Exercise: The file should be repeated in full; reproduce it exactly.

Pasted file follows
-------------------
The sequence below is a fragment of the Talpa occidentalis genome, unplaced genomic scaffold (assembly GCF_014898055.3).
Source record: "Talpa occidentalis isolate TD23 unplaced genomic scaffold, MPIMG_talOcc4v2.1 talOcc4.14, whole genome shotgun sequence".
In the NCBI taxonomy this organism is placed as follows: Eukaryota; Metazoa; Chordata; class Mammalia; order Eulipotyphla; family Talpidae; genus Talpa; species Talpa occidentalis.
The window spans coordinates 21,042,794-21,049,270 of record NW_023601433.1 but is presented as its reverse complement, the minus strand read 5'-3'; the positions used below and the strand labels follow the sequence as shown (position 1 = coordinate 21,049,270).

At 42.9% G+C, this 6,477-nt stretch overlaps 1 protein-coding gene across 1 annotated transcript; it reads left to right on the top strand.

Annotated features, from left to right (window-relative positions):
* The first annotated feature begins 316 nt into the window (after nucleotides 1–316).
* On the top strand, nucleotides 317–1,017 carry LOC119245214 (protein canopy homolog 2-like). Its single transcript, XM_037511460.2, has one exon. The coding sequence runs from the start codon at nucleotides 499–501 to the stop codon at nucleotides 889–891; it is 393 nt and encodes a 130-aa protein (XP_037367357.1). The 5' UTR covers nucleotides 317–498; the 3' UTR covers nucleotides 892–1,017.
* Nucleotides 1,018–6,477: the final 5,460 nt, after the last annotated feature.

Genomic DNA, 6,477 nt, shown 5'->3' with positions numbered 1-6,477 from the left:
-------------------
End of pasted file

The sequence below is a fragment of the Talpa occidentalis genome, unplaced genomic scaffold (assembly GCF_014898055.3).
Source record: "Talpa occidentalis isolate TD23 unplaced genomic scaffold, MPIMG_talOcc4v2.1 talOcc4.14, whole genome shotgun sequence".
In the NCBI taxonomy this organism is placed as follows: Eukaryota; Metazoa; Chordata; class Mammalia; order Eulipotyphla; family Talpidae; genus Talpa; species Talpa occidentalis.
The window spans coordinates 21,042,794-21,049,270 of record NW_023601433.1 but is presented as its reverse complement, the minus strand read 5'-3'; the positions used below and the strand labels follow the sequence as shown (position 1 = coordinate 21,049,270).

At 42.9% G+C, this 6,477-nt stretch overlaps 1 protein-coding gene across 1 annotated transcript; it reads left to right on the top strand.

Annotated features, from left to right (window-relative positions):
* The first annotated feature begins 316 nt into the window (after nucleotides 1–316).
* On the top strand, nucleotides 317–1,017 carry LOC119245214 (protein canopy homolog 2-like). Its single transcript, XM_037511460.2, has one exon. The coding sequence runs from the start codon at nucleotides 499–501 to the stop codon at nucleotides 889–891; it is 393 nt and encodes a 130-aa protein (XP_037367357.1). The 5' UTR covers nucleotides 317–498; the 3' UTR covers nucleotides 892–1,017.
* Nucleotides 1,018–6,477: the final 5,460 nt, after the last annotated feature.

Genomic DNA, 6,477 nt, shown 5'->3' with positions numbered 1-6,477 from the left: